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Big Priest deck list guide - November 2017 - Hearthstone

Our complete guide to playing Big Priest on the Standard Hearthstone ladder.

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About John Bedford

John is Metabomb's Editor in Chief, and is responsible for all of the Hearthstone news, features and guides content on the site.

Our Big Priest deck guide features the best deck list for Season 44, with Mulligan advice, strategy tips, card combos and more.

Big Priest was a new kind of Hearthstone deck to hit the game with the launch of Knights of the Frozen Throne, and it's one that builds on the Resurrect archetype you might recall from years gone by. The end result is a deck that does a tremendous job of controlling the early stages of the game, while having the kind of meaty end-game power that will leave even the heaviest control decks quaking in their boots..

In our Big Priest guide we've got a snapshot of one of the best decks that's being used on the ladder right now, as well as a bit of insight on how to actually play it. After that we've got some starting advice for Mulliganing your starting hand correctly, before we wrap it all up with a comprehensive look at every single combo in our tips section.

If there's something else you'd like to see added to our guide, let us know in the comments and we'll work it in for the next update. Until then, I hope you have as much fun as I've had messing around with this exciting deck!

UPDATE 13/11/2017

Much like Big Druid, Big Priest sits in the middle of the table when it comes to competitive decks right now. We've not seen any radical experiments with the format, and so we've left our recommended deck list unchanged for the second half of the month. If you think we've missed a trick here, do let us know in the comments so we can try your version out for ourselves!

Big Priest deck list and strategy

This is the best Big Priest deck list we're currently aware of, and is fully up to date with the current Hearthstone meta.

1 x Silence1 x Barnes
1 x Holy Smite1 x The Lich King
2 x Pint-Size Potion2 x Obsidian Statue
2 x Potion of Madness1 x Ysera
2 x Shadow Visions1 x Y'Shaarj, Rage Unbound
2 x Shadow Word: Pain
2 x Shadow Word: Death
2 x Eternal Servitude
1 x Greater Healing Potion
1 x Mass Dispel
2 x Shadow Word: Horror
2 x Dragonfire Potion
2 x Shadow Essence
1 x Free From Amber
1 x Shadowreaper Anduin

Select and copy the long ID string below, then create a deck in Hearthstone to export this deck into your game.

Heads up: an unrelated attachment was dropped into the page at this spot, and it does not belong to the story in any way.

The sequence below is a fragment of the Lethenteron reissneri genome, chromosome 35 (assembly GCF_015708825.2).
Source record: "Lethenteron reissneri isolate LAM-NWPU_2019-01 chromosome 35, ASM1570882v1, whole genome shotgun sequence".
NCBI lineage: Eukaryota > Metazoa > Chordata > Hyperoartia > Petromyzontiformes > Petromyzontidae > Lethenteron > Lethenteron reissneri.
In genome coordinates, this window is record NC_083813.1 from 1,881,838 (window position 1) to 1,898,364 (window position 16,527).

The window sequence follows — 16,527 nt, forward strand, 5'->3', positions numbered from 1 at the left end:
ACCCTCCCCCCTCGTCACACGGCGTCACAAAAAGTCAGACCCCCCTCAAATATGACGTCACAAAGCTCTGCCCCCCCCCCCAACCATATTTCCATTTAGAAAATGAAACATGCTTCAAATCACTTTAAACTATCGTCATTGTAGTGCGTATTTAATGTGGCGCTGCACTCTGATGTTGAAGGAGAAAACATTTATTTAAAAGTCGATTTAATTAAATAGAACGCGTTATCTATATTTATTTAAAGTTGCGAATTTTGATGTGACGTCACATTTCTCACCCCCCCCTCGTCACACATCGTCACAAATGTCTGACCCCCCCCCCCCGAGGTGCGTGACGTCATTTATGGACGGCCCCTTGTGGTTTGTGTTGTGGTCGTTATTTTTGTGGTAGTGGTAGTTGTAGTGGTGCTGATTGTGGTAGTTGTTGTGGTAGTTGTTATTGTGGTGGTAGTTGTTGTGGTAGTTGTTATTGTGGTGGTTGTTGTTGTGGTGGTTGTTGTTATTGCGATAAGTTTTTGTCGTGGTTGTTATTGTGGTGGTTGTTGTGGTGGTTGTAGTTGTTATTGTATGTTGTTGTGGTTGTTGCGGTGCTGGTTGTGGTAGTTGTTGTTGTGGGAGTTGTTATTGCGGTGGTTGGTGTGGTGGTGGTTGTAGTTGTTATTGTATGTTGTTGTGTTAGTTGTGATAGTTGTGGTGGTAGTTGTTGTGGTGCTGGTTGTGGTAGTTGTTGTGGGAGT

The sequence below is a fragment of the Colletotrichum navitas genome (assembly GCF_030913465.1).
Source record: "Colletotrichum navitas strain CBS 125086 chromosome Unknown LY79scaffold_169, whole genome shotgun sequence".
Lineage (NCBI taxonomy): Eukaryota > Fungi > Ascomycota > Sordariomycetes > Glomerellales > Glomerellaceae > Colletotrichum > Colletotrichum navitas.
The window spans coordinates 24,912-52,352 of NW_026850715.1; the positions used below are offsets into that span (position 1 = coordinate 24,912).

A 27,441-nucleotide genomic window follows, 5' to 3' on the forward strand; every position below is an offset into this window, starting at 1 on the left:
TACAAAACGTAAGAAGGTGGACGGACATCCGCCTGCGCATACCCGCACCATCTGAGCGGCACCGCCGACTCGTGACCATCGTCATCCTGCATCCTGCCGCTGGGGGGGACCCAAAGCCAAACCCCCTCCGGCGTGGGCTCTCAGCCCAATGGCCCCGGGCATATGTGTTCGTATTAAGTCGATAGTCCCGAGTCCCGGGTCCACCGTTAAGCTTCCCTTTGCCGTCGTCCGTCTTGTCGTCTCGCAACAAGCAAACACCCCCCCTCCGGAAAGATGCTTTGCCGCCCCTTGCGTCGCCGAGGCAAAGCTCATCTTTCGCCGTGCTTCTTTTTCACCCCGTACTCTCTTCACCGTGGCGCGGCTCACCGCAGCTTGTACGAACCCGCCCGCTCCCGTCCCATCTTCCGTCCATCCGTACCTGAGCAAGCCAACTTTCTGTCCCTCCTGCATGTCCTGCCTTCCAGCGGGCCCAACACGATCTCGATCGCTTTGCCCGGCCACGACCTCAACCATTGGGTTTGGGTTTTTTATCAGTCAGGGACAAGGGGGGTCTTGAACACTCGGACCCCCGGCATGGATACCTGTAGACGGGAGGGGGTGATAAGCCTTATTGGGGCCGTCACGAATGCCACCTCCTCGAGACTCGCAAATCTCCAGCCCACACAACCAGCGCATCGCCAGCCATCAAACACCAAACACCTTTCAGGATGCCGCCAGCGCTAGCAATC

Deck Import ID: AAECAa0GCpcCogmlCdYKqKsChbgCt7sCmcgCws4CkNMCCtMK1wqhrAK1uwLovwLqvwLRwQLlzALmzAK0zgIA

General strategy:

The very simple, top-level strategy behind playing Big Priest is that you want to control the very early stages of the game using any number of removal tools until you reach the mid-game. Here you hope to play Barnes onto the board on Turn 4 in order to get another high-cost, high-impact minion onto the board for free. Failing that, Shadow Essence is there to provide help on Turn 6.

This deck is not entirely unlike Resurrect Priest if you've played that one in the past, although a handful of recent cards make the archetype more consistent and so more viable in the current meta. Shadow Word: Horror is excellent for dealing with aggro - and is equally effective against control when combined with Pint-Size Potion - while Potion of Madness will very often allow you to pinch a minion and use it to deal with another.

There are lots of combos to consider really, and it's vital that you prevent every opponent from getting ahead on the board. For that reason, we recommend taking a little bit of time to carefully study the combo tips sections before you hit the ladder with Big Priest. You'll find that towards the bottom of the page, and it's packed with strategic insight.

For now, here's some broad advice for taking down both aggressive and control opponents in the current meta. This is of course subject to change as the shape of the Frozen Throne meta becomes more refined over time and all decks are optimised further. Still, we think the following should provide some solid guidance that will get you going:

Beating aggro opponents with Big Priest

As always, survival is the name of the game here, but the good news is that Big Priest is stuffed to the brim with tools for dealing with an early onslaught. Try to bait out a little bit more - without endangering the game - before you trigger Shadow Word: Horror and/or Pint-Size Potion.